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I'm currently have an application that has ~10k draw calls. I implemented a batching scheme where I group all objects that share material, vertex format, etc and pre-transform them by their world matrices and put all those objects in one vertex buffer / index buffer, and then draw them with DrawIndexedPrimitive (I do this every frame, since some objects might have moved / changed material etc). However, this method is always slower than if I just had multiple draw calls. Using VTune, it seems most of my time is spent computing the transformed vertices and copying the vertex/index data into the buffers.

My question is: Is this expected? Do systems that perform batching typically cache the batched data or are there some that get away with batching every frame like I am attempting to do (and if so, are there any tips for what I might be doing poorly)?

My application is in DirectX 9, but I'm curious about solutions in other platforms as well (OpenGL or DirectX 11).

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  • \$\begingroup\$ Have you considered instanced drawing? I don't know much about DirectX, but I think that at least DirectX 11 should support instanced drawing. \$\endgroup\$ – Herp Feb 7 '14 at 9:57
  • \$\begingroup\$ I've considered it, but for the most part I don't think I have many cases where instancing will work. Most of my draw calls are drawing different things. \$\endgroup\$ – pauld Feb 7 '14 at 13:53
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Batching will often lead to a performance gain, but this is only if you had a bottleneck being created by the multitude of draw calls being made to begin with.

In this particular case you may have simply introduced a new bottleneck.

I think it's likely that the CPU is now having to work overtime to transform and batch all that data. Keep in mind that all those vertices are being transformed individually on the CPU now, instead of on the GPU in the vertex shader (assuming your using shaders ofcourse). Also, you may find that your code is doing a lot of rearranging of memory at the same time.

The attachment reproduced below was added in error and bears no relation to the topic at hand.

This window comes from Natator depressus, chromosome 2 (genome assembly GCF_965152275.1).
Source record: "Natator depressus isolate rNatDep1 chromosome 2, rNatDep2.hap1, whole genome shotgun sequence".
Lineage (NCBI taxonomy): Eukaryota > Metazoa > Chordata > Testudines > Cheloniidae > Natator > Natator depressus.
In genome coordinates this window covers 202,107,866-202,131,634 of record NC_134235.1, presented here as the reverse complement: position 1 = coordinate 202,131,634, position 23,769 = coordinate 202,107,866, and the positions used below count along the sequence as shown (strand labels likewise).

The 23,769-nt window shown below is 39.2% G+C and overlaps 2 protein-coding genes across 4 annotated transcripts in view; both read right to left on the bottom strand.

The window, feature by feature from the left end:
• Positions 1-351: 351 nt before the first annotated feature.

You also have to keep in mind that when you are using a dynamic vertex buffer, the new buffer has to be copied to the GPU constantly for it to be used. In the case of a static buffer, because you have promised never to change anything, the graphics card will, where possible, keep a cached copy so that the data doesn't need to be transferred over the bus. So in this case, you may actually find that you have a databus bottleneck.

In general batch where you can, but you want to keep the updating of dynamic vertex buffers to a minimum. In this case you might find that the easiest way to get a slight performance boost is to batch all the static objects and forget about anything with a changing world matrix. That will remove those updates and you can batch all that data into a static vertex buffer.

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Batching the way you're thinking about it is usually only used for static objects. In other words, everything that doesn't move and shares a material, transformation, etc. gets grouped up into a common buffer. That way, you don't have to update your vertex buffers every frame.

It seems like you had the right idea for grouping things based on material, vertex format, etc. This produces an optimization by reducing the number of state changes, so that you don't have to keep sending data to different parts of GPU memory.

In other words, it's good to change loops that look like:

for(GameObject obj : objects) {
  setMaterial(obj.material);
  draw(obj);
}

to

for(Material mat : materials) {
  setMaterial(mat);
  for(GameObject obj : mat.objects) {
    draw(obj);
  }
}

As far as I know, most game engines don't do dynamic batching the way you've described it because of the problems you're running into. The rule of thumb is to make sure that everything is grouped so that you have as little actual processing (generating vertex buffers, loading textures, etc) during your render loop as possible, and to do this you can usually get away with having one or two state changes to switch a material or have a few extra draw calls.

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